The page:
an innovative 3d cfd approach towards virtual development of internal combustion engines pdf
Society is a dynamic being and transportation is a key factor for fulfilling the human needs.
Among different means of transport, vehicles with internal combustion engines represent the
most relevant share in global transportation and namely cars and motorcycles are a self-evident
object in our daily activities. In the future the limitations on the environmental impact, especially
concerning private traffic, will become harder and harder, i.e.
this process towards a real
sustainable mobility will dictate the future development steps in the automotive sector.
Consequently the engine of the future will be light-weight, small, turbocharged, probably with an
unconventional combustion strategy, silent, with extremely low exhaust emissions (also at cold
start), very low fuel consumption and CO2 emission, high specific power, “vigorous” torque at
low engine speed, long-life reliability and, maybe the most difficult target, it has to be still
affordable. In order to meet the expectations of these complex tasks, engine simulation will play
a key role in the future engine-development-process.
During the years engine simulation has continuously gained in reliance but mainly in the last two
decades the rapid increase of computer performance has boosted the utilizability of simulation
programs. At the present time the application of simulation programs towards a reliable “virtual
engine development” represents one of the greatest challenges. An all-embracing tool for a
reliable, detailed and predictive simulation of an internal combustion engine does not exist and
will probably never exist.
But there is another more realistic way represented by a selective
coupling of different simulation tools depending on the different targeted tasks of the engine
development. For the performance of this coupling the 3D-CFD-approach (in particular related
to an analysis of the engine operating cycle) is a decisive component.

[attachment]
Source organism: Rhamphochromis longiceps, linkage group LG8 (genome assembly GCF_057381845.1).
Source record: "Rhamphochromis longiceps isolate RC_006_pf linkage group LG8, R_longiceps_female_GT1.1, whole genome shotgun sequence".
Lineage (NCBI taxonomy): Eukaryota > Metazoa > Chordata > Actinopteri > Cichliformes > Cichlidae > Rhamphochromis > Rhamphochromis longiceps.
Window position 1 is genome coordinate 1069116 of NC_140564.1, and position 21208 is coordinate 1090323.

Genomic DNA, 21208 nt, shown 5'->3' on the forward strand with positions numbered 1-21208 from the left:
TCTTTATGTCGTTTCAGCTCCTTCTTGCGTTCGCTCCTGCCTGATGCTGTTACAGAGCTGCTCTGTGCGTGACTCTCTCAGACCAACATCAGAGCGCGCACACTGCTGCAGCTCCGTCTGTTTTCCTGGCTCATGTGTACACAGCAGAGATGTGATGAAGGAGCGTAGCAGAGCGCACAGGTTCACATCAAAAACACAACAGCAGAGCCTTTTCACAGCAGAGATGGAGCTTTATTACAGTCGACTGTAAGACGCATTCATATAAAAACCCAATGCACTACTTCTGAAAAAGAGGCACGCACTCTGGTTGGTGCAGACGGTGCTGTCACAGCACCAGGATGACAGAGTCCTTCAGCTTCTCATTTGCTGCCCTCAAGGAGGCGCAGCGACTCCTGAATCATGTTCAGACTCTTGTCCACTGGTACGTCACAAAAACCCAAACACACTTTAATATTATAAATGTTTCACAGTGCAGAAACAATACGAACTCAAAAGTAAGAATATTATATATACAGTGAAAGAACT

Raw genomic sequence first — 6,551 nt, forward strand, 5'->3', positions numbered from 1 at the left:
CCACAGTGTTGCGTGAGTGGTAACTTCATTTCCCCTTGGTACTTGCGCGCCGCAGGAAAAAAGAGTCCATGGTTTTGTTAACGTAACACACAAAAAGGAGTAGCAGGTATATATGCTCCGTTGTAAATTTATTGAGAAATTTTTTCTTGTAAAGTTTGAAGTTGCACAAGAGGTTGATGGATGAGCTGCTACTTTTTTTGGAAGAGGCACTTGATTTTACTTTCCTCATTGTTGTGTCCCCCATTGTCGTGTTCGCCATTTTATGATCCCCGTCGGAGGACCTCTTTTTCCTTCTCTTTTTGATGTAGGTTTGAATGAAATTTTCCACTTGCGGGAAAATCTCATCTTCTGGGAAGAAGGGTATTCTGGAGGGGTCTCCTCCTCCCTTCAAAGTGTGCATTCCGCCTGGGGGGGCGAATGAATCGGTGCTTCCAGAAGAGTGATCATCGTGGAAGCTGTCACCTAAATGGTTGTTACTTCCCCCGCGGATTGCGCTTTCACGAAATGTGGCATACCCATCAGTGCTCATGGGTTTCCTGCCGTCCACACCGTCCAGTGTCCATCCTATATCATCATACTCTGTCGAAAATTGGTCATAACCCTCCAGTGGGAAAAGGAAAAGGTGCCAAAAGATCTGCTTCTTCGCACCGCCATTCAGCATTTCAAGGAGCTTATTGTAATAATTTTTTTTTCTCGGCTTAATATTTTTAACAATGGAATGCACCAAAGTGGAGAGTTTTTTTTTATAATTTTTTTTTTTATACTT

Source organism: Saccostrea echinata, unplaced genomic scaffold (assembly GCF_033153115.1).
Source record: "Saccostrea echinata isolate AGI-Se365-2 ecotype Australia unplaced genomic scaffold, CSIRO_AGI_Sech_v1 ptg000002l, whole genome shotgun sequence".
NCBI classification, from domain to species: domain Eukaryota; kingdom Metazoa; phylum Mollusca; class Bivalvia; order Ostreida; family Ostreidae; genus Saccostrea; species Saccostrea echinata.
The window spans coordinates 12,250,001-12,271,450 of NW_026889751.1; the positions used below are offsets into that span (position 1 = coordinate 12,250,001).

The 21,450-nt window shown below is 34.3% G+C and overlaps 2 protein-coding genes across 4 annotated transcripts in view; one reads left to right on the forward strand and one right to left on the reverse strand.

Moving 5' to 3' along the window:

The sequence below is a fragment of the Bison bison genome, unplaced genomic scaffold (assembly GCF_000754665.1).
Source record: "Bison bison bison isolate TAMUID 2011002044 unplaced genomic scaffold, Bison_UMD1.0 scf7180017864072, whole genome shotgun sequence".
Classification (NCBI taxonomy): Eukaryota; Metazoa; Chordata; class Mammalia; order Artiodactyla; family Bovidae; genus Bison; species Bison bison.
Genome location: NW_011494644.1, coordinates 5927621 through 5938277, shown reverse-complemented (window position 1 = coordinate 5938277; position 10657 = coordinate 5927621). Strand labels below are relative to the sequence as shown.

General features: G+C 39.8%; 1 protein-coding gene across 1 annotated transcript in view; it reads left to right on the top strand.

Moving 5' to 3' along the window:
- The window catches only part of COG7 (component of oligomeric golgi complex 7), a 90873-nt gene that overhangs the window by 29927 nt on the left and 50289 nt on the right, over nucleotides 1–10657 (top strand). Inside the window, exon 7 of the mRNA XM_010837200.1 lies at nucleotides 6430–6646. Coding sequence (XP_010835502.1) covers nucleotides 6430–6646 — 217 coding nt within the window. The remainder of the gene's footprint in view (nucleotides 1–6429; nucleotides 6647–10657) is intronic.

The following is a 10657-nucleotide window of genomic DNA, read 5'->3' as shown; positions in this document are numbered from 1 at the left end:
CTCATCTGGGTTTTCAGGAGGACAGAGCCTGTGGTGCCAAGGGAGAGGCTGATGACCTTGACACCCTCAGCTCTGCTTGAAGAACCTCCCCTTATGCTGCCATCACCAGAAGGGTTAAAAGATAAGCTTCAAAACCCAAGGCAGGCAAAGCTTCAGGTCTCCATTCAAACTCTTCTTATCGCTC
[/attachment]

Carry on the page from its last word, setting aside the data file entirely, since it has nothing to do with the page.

The 3D-CFD-simulation represents undeniably the most detailed approach for the investigation
of the engine operating cycle. From its basic concept this approach should allow an unlimited
predictability of engine processes by unrestricted varying of any parameter of both the engine
setting and the operating condition.
Depending on the chosen degree of mesh discretization it is possible to fully record the fluid motion and any chemical and thermodynamic phenomena acting in any part of the 3D-CFD-domain up to a length scale which is not far away from molecular dimensions. But this is the theory, the practice looks quite different.
The computational resources in terms of the required hardware and the related CPU-time are very often prohibitive. In addition the setting of initial and boundary conditions can easily introduce sources of inaccuracy that irremediably compromises the overall quality of the results and drastically reduces the benefits of such resource investments..
Another critical point is represented by few threedimensional engine process models that due to the lack of phenomena understanding at the fundamental physical level, inaccurate mathematical formulations, numerical dependencies on the mesh structure, ambiguous validation processes, etc., are not able to ensure a high level of reliability in reproducing and predicting the requested engine processes.